As a kind of secular priest, the poet strives to preserve by his expression what is worthy of edifying and sharing: that which, without his words, will otherwise perish. “His belief in art, and investment in art, in the dream of articulation, project him constantly into the future—the hypothetical moment in which comprehensive darkness acquires limits and form,” Glück writes. The life that has been granted, knowing it’ll be lost, invents itself through voice, narrative, words, bringing to its community and to its death a meaning that inspires “the compensatory fantasy that one can make a new self…The poem is a revenge on loss, which has been forced to yield to a new form, a thing that hadn’t existed in the world before.”
6. Two Examples
Two examples of such “new form” are Katherine Larson and Spencer Reece.
Here is Glück on Larson:
A grave passivity infuses [Radial Symmetry]; experience is less sought than received. The poet is a kind of dazed Miranda, so new to the world that its very ordinariness seems an emblem of wonder….I think a reader will remember these poems for their beauty, the profound sense of being in the present that their sensuality embodies, and a sense, too, of its cost.
[From Larson’s “Broke the Lunatic Horse”:]
“The Milky Way sways its back
across all of wind-eaten America
like a dusty saddle tossed
over your sable, lunatic horse.
All the plains are dark.
All the stars are cowards:
they lie to us about their time of death
And do nothing but dangle
like a huge chandelier
over nights when our mangled sobs
make the dead reach for their guns.
I must be one of the only girls
who still dreams in green gingham, sees snow
as a steel pail’s falling of frozen nails
like you said through pipe smoke
on the cabin porch one night. Dear one,
there are no nails more cold
than those that fix you
underground. I thought I saw you
in the moon of the auditorium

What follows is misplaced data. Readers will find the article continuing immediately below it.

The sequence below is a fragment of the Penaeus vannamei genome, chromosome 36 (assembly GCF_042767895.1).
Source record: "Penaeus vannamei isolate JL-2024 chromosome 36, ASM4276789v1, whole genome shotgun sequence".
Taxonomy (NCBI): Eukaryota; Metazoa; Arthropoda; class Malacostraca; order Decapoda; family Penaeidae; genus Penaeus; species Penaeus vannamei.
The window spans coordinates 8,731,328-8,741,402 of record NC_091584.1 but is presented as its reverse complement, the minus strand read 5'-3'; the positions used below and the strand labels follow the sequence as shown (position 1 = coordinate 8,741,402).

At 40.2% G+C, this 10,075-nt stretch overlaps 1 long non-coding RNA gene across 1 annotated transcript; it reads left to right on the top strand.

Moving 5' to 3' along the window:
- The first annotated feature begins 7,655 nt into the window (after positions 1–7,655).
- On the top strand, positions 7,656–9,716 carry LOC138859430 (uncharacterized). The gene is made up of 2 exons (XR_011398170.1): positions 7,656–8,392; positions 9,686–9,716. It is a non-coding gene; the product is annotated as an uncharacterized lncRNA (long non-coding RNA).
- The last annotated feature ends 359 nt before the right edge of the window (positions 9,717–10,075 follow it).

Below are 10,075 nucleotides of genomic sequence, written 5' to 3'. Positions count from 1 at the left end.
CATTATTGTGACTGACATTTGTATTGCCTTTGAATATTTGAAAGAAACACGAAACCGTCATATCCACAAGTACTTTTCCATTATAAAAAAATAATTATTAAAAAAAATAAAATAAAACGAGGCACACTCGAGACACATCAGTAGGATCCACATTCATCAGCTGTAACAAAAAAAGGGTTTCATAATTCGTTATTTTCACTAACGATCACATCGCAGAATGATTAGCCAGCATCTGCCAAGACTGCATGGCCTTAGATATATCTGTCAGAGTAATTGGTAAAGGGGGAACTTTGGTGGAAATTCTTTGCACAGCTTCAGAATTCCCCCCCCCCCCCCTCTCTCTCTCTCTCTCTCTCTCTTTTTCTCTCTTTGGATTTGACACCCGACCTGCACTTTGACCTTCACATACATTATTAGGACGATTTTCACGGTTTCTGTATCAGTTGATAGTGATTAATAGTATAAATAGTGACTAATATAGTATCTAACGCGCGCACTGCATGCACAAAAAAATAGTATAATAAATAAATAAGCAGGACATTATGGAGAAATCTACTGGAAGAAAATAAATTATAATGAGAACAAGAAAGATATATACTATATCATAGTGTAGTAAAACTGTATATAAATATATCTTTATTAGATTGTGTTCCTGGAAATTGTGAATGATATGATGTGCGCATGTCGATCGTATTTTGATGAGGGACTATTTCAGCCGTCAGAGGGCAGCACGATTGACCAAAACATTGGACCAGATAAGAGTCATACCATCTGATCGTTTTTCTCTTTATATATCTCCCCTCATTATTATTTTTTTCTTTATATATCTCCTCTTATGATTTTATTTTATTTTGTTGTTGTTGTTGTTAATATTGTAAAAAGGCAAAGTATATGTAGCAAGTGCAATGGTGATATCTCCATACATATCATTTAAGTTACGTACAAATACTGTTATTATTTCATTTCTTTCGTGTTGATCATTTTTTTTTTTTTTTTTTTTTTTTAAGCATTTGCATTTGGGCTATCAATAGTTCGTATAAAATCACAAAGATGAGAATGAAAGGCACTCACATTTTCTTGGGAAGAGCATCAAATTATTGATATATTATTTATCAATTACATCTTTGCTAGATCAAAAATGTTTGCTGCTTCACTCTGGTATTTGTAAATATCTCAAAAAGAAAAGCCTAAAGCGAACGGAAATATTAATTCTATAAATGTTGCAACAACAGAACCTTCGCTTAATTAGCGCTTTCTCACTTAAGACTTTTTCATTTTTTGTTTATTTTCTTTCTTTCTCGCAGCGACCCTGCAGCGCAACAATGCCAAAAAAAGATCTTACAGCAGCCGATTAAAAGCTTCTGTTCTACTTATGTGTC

after my high school dance.
Without you, it’s still hard to dance.
It’s even hard to dream.”
And on Reece:
How are we to master suffering? Over and over, the poems in The Clerk’s Tale discover in modesty a discipline by which the desire to affirm can overcome repeated disappointment that threatens to become withdrawal or despair. They take solace in simple decency; they admire dignity, as they admire the natural forms in which spontaneity survives…I felt emanating from Spencer Reece’s work a sense of immanence that belongs to religious passion; it is a great thing to have it again in art:
[From Reece’s “Chiaroscuro”:]
“When the ficus beyond the grillwork darkens,
when the rind cools down on the lime,
when we sit here a long time,
when we feel ourselves found,
“we will turn at last,
we will admire the evening’s fading clues,
uncertain of what dark portends
as another season ends
and the fabulous visitors depart in luxury cars,
we will savor the sharp light from the summer stars,
we will rejoice in the fronds tintinnabulating down these
these beautiful streets with all these beautiful names—
Kings, Algoma, Via Bellaria, Clarendon, Via Vizcaya,
Via Del Mar, El Vedado, Banyan, El Brillo, El Bravo,
7. On the Relationship of the Poet to Her Art
Part 4, the final section of Glück’s book, includes three essays: “On Revenge,” “Estrangement,” and “Fear of Happiness.” Here Glück offers a kind of confession. It is not an offering she makes lightly. She has worked for it—on our behalf. She’s suffered awkwardness, anxiety, insecurity, darkness, despair. And yet she did not settle for, stop, or indulge these states. Rather, she examined them, and examined herself examining them. She clearly sought to understand their meaning, origin, and purpose, to move beyond—to shed—herself into art. And if her drive for such understanding was not initially motivated by an urge to educate, it seems she came to learn through self-understanding that her purpose—and purpose universally—requires one to make paradigmatic one’s suffering without losing the anecdotal particularity by which it commands temporal, corporeal substance, significance, meaning, and force. The essays of Part 4 are offered with a kind of “take these thoughts if you want; I found them to be a helpful working-through, and perhaps you will, too” attitude, exemplifying the humor, detachment, and modesty Glück extols as protections against narcissism. We are called to,
summoned, invoked into ourselves by way of this poet’s contemplations—offerings, it seems, as equally fitting for “Goodbye” as “Hello.”
Here is, perhaps, Glück’s conclusion: “Nothing in [the] past can be changed or restored. But the present can change the way it is thought about. In this new enactment, presence can replace absence, which is the best that can be managed in human time.”
Let me leave you with her:
“Occasionally something will give pleasure, will actually charm or divert or entertain, will, to use that terrifying word, disarm. Insofar as our fearful compulsive, rigid natures allow, I think we should welcome what follows.”